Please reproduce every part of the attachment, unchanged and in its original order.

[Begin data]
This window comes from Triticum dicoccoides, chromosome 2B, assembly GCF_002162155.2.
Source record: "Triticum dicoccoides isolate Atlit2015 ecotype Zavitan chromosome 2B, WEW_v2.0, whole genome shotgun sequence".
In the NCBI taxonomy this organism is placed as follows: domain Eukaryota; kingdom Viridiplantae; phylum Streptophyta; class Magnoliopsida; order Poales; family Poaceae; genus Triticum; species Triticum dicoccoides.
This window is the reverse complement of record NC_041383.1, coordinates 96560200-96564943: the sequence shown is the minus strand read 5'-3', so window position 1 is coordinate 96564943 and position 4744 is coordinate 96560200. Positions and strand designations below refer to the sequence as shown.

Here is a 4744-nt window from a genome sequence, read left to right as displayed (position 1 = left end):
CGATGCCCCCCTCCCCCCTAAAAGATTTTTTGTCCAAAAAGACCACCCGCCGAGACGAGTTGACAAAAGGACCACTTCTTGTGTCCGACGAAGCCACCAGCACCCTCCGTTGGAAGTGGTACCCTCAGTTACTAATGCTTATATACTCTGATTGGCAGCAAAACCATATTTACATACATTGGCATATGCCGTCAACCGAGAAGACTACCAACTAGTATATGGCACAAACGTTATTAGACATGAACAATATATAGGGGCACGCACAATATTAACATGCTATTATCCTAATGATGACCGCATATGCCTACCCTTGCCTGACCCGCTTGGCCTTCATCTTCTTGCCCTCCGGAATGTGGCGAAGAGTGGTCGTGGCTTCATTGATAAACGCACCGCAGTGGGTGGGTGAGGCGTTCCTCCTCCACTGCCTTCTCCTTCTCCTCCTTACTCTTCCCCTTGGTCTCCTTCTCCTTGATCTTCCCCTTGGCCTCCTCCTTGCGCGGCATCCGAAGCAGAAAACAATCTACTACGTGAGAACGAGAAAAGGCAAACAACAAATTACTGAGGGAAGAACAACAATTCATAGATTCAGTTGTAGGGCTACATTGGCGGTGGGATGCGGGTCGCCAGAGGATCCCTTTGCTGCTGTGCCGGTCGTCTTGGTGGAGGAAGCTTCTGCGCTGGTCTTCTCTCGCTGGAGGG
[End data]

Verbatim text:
This window comes from Triticum dicoccoides, chromosome 2B, assembly GCF_002162155.2.
Source record: "Triticum dicoccoides isolate Atlit2015 ecotype Zavitan chromosome 2B, WEW_v2.0, whole genome shotgun sequence".
In the NCBI taxonomy this organism is placed as follows: domain Eukaryota; kingdom Viridiplantae; phylum Streptophyta; class Magnoliopsida; order Poales; family Poaceae; genus Triticum; species Triticum dicoccoides.
This window is the reverse complement of record NC_041383.1, coordinates 96560200-96564943: the sequence shown is the minus strand read 5'-3', so window position 1 is coordinate 96564943 and position 4744 is coordinate 96560200. Positions and strand designations below refer to the sequence as shown.

Here is a 4744-nt window from a genome sequence, read left to right as displayed (position 1 = left end):
CGATGCCCCCCTCCCCCCTAAAAGATTTTTTGTCCAAAAAGACCACCCGCCGAGACGAGTTGACAAAAGGACCACTTCTTGTGTCCGACGAAGCCACCAGCACCCTCCGTTGGAAGTGGTACCCTCAGTTACTAATGCTTATATACTCTGATTGGCAGCAAAACCATATTTACATACATTGGCATATGCCGTCAACCGAGAAGACTACCAACTAGTATATGGCACAAACGTTATTAGACATGAACAATATATAGGGGCACGCACAATATTAACATGCTATTATCCTAATGATGACCGCATATGCCTACCCTTGCCTGACCCGCTTGGCCTTCATCTTCTTGCCCTCCGGAATGTGGCGAAGAGTGGTCGTGGCTTCATTGATAAACGCACCGCAGTGGGTGGGTGAGGCGTTCCTCCTCCACTGCCTTCTCCTTCTCCTCCTTACTCTTCCCCTTGGTCTCCTTCTCCTTGATCTTCCCCTTGGCCTCCTCCTTGCGCGGCATCCGAAGCAGAAAACAATCTACTACGTGAGAACGAGAAAAGGCAAACAACAAATTACTGAGGGAAGAACAACAATTCATAGATTCAGTTGTAGGGCTACATTGGCGGTGGGATGCGGGTCGCCAGAGGATCCCTTTGCTGCTGTGCCGGTCGTCTTGGTGGAGGAAGCTTCTGCGCTGGTCTTCTCTCGCTGGAGGG